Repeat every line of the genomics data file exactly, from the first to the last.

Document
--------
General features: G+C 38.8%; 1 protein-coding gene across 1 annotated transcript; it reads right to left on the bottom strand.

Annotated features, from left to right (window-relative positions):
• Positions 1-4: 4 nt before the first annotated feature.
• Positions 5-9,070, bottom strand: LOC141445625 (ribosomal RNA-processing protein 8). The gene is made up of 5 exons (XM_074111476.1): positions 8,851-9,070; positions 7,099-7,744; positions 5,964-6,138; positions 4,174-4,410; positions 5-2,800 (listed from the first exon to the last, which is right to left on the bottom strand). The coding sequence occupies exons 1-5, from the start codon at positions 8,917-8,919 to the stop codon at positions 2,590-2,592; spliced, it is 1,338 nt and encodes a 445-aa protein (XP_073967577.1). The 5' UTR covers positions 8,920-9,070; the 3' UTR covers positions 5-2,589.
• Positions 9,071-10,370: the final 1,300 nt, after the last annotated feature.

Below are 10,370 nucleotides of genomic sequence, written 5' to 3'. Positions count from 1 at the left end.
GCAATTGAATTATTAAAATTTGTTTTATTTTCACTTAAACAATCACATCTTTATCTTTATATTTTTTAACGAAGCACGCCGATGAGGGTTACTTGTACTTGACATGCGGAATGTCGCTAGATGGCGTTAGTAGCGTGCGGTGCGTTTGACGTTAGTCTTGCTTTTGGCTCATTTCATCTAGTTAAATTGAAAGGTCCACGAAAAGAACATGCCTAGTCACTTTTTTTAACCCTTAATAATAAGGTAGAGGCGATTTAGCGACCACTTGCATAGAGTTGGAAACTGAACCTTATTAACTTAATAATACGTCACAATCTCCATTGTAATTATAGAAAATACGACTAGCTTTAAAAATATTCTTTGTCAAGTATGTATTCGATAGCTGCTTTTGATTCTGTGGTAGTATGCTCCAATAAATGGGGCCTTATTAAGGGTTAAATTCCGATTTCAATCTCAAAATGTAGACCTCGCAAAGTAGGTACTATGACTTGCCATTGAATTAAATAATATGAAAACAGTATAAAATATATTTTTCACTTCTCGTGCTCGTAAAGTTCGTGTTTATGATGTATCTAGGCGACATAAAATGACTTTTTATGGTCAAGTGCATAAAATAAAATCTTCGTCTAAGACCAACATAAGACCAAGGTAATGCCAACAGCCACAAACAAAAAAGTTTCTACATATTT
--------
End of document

General features: G+C 38.8%; 1 protein-coding gene across 1 annotated transcript; it reads right to left on the bottom strand.

Annotated features, from left to right (window-relative positions):
• Positions 1-4: 4 nt before the first annotated feature.
• Positions 5-9,070, bottom strand: LOC141445625 (ribosomal RNA-processing protein 8). The gene is made up of 5 exons (XM_074111476.1): positions 8,851-9,070; positions 7,099-7,744; positions 5,964-6,138; positions 4,174-4,410; positions 5-2,800 (listed from the first exon to the last, which is right to left on the bottom strand). The coding sequence occupies exons 1-5, from the start codon at positions 8,917-8,919 to the stop codon at positions 2,590-2,592; spliced, it is 1,338 nt and encodes a 445-aa protein (XP_073967577.1). The 5' UTR covers positions 8,920-9,070; the 3' UTR covers positions 5-2,589.
• Positions 9,071-10,370: the final 1,300 nt, after the last annotated feature.

Below are 10,370 nucleotides of genomic sequence, written 5' to 3'. Positions count from 1 at the left end.
GCAATTGAATTATTAAAATTTGTTTTATTTTCACTTAAACAATCACATCTTTATCTTTATATTTTTTAACGAAGCACGCCGATGAGGGTTACTTGTACTTGACATGCGGAATGTCGCTAGATGGCGTTAGTAGCGTGCGGTGCGTTTGACGTTAGTCTTGCTTTTGGCTCATTTCATCTAGTTAAATTGAAAGGTCCACGAAAAGAACATGCCTAGTCACTTTTTTTAACCCTTAATAATAAGGTAGAGGCGATTTAGCGACCACTTGCATAGAGTTGGAAACTGAACCTTATTAACTTAATAATACGTCACAATCTCCATTGTAATTATAGAAAATACGACTAGCTTTAAAAATATTCTTTGTCAAGTATGTATTCGATAGCTGCTTTTGATTCTGTGGTAGTATGCTCCAATAAATGGGGCCTTATTAAGGGTTAAATTCCGATTTCAATCTCAAAATGTAGACCTCGCAAAGTAGGTACTATGACTTGCCATTGAATTAAATAATATGAAAACAGTATAAAATATATTTTTCACTTCTCGTGCTCGTAAAGTTCGTGTTTATGATGTATCTAGGCGACATAAAATGACTTTTTATGGTCAAGTGCATAAAATAAAATCTTCGTCTAAGACCAACATAAGACCAAGGTAATGCCAACAGCCACAAACAAAAAAGTTTCTACATATTT